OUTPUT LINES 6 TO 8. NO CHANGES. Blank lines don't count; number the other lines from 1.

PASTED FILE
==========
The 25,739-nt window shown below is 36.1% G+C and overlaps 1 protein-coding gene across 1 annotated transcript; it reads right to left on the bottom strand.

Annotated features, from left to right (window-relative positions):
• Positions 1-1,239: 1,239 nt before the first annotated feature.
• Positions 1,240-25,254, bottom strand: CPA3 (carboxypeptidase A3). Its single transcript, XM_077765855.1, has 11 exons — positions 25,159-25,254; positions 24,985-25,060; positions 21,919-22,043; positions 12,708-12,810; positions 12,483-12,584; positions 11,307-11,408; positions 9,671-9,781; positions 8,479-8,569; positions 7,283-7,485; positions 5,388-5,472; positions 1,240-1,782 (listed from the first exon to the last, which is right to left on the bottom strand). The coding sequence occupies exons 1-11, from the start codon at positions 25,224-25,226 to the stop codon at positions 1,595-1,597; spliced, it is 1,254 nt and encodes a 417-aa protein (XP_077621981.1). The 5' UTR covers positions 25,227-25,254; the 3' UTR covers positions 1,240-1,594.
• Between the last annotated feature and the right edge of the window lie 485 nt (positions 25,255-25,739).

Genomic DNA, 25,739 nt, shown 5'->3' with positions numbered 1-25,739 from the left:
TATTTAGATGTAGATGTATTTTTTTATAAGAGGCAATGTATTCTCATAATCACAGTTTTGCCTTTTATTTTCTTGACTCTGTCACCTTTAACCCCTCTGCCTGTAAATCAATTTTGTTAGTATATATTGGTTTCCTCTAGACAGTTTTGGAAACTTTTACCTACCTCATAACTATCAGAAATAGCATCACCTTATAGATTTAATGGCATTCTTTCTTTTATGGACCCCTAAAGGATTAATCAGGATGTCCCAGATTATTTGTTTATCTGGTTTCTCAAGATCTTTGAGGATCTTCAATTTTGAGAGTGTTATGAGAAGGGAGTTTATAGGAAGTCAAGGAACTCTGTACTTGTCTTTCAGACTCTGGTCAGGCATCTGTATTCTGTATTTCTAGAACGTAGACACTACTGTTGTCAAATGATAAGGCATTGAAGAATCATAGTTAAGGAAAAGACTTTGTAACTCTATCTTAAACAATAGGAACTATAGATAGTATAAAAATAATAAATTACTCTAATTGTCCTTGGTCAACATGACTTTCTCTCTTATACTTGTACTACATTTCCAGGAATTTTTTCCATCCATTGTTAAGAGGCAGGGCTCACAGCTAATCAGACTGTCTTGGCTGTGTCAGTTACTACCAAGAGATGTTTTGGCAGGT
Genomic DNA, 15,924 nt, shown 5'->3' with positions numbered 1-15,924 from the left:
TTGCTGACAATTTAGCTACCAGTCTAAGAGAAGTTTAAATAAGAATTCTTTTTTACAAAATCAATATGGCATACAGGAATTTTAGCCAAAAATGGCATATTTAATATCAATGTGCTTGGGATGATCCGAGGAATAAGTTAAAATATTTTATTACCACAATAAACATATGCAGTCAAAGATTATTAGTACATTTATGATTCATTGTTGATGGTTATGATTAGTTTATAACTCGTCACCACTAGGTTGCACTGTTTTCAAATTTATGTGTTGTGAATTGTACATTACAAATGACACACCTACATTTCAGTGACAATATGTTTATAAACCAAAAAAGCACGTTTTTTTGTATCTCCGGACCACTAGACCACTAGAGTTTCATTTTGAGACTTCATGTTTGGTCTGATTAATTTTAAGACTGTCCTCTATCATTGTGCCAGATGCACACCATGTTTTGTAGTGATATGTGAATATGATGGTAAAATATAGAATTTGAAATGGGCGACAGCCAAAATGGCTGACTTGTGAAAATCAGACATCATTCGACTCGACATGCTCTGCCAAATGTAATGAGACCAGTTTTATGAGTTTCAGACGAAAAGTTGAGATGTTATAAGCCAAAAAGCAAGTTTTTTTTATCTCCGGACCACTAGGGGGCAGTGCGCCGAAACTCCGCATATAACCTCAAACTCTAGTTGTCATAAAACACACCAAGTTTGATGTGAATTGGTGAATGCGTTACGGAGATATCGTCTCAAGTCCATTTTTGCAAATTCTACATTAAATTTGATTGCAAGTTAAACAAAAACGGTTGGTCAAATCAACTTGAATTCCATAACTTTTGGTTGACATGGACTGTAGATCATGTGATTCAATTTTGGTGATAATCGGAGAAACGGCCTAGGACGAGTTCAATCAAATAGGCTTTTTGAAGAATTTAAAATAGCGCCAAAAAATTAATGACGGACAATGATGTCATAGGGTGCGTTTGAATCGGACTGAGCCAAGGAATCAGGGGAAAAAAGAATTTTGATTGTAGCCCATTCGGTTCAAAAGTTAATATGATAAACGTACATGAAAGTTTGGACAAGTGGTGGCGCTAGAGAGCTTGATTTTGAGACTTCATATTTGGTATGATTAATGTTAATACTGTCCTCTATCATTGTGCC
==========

Genomic DNA, 25,739 nt, shown 5'->3' with positions numbered 1-25,739 from the left:
TATTTAGATGTAGATGTATTTTTTTATAAGAGGCAATGTATTCTCATAATCACAGTTTTGCCTTTTATTTTCTTGACTCTGTCACCTTTAACCCCTCTGCCTGTAAATCAATTTTGTTAGTATATATTGGTTTCCTCTAGACAGTTTTGGAAACTTTTACCTACCTCATAACTATCAGAAATAGCATCACCTTATAGATTTAATGGCATTCTTTCTTTTATGGACCCCTAAAGGATTAATCAGGATGTCCCAGATTATTTGTTTATCTGGTTTCTCAAGATCTTTGAGGATCTTCAATTTTGAGAGTGTTATGAGAAGGGAGTTTATAGGAAGTCAAGGAACTCTGTACTTGTCTTTCAGACTCTGGTCAGGCATCTGTATTCTGTATTTCTAGAACGTAGACACTACTGTTGTCAAATGATAAGGCATTGAAGAATCATAGTTAAGGAAAAGACTTTGTAACTCTATCTTAAACAATAGGAACTATAGATAGTATAAAAATAATAAATTACTCTAATTGTCCTTGGTCAACATGACTTTCTCTCTTATACTTGTACTACATTTCCAGGAATTTTTTCCATCCATTGTTAAGAGGCAGGGCTCACAGCTAATCAGACTGTCTTGGCTGTGTCAGTTACTACCAAGAGATGTTTTGGCAGGT
Genomic DNA, 15,924 nt, shown 5'->3' with positions numbered 1-15,924 from the left: